Murray says retiring at Wimbledon or Olympics ‘would be fitting’

Andy Murray has won two Wimbledon titles and two Olympic gold medals

Laura Scott

Sports News Correspondent
Jonathan Jurejko
BBC Sport journalist

2 hours agoComments

Andy Murray says retiring at Wimbledon or the Paris Olympics would “be fitting” and he is unlikely to play at the US Open or Davis Cup later this year.

Britain’s Murray, 37, said in February he was not planning to “play much past the summer”.

However, the former world number one has not confirmed which will be his final tournament.

Speaking to BBC Sport at Queen’s Club on Sunday, Murray said he still does not think he will continue past the Olympics.

Asked if he could play at the US Open or Davis Cup, Murray responded: “I don’t think so.

“Probably if I was going to finish my career I would rather finish at Wimbledon or an Olympic Games – to me that would probably be more fitting.

“I’ve had amazing experiences and memories from Wimbledon, but also being part of British Olympics teams.”

Wimbledon, which Murray won in 2013 and 2016, takes place on the grass at the All England Club between 1-14 July.

Tennis at the Olympics is being held on the Roland Garros clay from 27 July to 4 August.

Murray is a two-time Olympic gold medallist, having won the singles at London 2012 and Rio 2016, and has been named in Team GB’s squad for Paris.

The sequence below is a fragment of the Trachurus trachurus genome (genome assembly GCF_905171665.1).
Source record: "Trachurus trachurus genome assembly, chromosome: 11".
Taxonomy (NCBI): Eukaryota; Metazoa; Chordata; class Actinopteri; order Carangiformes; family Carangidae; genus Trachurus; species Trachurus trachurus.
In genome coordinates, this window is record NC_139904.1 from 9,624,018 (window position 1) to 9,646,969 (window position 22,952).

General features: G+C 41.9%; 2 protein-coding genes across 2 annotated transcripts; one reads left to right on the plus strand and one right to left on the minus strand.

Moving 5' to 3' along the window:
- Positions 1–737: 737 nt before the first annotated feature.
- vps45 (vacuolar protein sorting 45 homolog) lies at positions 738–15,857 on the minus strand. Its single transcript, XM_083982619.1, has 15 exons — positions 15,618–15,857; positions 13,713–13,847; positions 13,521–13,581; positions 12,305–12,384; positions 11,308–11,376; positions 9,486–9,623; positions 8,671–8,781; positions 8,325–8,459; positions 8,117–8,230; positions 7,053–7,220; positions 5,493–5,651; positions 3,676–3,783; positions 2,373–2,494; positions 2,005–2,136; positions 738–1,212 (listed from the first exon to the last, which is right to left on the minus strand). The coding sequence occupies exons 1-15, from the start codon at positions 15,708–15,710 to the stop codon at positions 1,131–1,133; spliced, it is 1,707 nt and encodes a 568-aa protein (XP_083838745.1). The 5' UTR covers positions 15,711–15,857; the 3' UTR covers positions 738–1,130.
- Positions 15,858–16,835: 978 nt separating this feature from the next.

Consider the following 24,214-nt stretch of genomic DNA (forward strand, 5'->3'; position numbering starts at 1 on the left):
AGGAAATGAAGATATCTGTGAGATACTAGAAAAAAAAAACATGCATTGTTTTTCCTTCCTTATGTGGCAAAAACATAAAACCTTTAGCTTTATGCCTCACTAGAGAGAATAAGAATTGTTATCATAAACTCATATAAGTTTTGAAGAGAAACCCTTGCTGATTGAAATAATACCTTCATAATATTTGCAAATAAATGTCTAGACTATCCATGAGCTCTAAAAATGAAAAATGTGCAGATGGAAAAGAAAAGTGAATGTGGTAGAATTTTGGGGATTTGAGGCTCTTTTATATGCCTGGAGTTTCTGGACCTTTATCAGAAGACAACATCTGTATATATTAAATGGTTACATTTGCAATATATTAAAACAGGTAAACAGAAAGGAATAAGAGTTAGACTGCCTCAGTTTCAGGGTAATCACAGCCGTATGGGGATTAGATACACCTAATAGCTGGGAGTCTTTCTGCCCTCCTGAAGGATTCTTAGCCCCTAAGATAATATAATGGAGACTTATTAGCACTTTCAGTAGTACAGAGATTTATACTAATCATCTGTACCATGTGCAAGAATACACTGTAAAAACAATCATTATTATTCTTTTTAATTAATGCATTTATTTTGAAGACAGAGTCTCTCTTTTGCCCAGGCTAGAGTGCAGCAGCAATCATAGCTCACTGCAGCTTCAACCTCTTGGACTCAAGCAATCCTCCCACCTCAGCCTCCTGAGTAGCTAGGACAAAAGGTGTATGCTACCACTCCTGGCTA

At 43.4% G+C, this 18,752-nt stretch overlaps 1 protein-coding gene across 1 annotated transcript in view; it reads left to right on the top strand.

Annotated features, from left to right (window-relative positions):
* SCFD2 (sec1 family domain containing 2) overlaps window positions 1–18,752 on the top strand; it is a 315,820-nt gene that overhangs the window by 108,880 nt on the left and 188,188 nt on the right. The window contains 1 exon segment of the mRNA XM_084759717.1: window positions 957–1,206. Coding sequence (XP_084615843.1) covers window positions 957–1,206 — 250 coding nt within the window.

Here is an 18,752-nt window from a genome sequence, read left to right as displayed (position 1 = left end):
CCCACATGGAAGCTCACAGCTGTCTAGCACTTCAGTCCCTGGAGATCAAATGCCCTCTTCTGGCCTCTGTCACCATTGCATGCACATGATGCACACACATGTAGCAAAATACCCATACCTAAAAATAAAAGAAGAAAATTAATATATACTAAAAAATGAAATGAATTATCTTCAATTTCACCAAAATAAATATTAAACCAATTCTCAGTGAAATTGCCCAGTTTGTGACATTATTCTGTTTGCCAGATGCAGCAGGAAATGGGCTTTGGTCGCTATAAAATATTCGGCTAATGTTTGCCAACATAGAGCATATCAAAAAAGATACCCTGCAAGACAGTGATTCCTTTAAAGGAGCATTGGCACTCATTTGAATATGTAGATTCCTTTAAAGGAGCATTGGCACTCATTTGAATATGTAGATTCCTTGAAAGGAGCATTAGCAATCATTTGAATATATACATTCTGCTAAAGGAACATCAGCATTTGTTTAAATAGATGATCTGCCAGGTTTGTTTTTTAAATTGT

“To get a chance to compete at a fifth one is a reason to stay motivated and continue playing,” said the Scot of his Olympics prospects.

“Like I said, a lot of it is based on results and physically how I’m feeling as well.”

After the Olympics, the US Open – the tournament where Murray won the first of his three major titles in 2012 – takes place on the New York hard courts from 26 August to 8 September.

Later in September, Great Britain play in the Davis Cup Finals group stage at the AO Arena in Manchester.

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Murray is in the field for the Queen’s Club Championships which start on Monday, with coverage on the BBC.

He said: “My plans haven’t really changed. I’m not planning to playing much past this summer.

“I’ll see how I feel in the next couple of weeks.

“There are lots of things to factor in to retirement from sport.

“I think in lots of careers, retirement is something you celebrate and people really look forward to that day – that’s not something I feel. I love playing tennis.

“Ultimately, if physically you’re not able to play to the level you want to, the results are not as you wish, those things factor into the decision.”

12 hours ago

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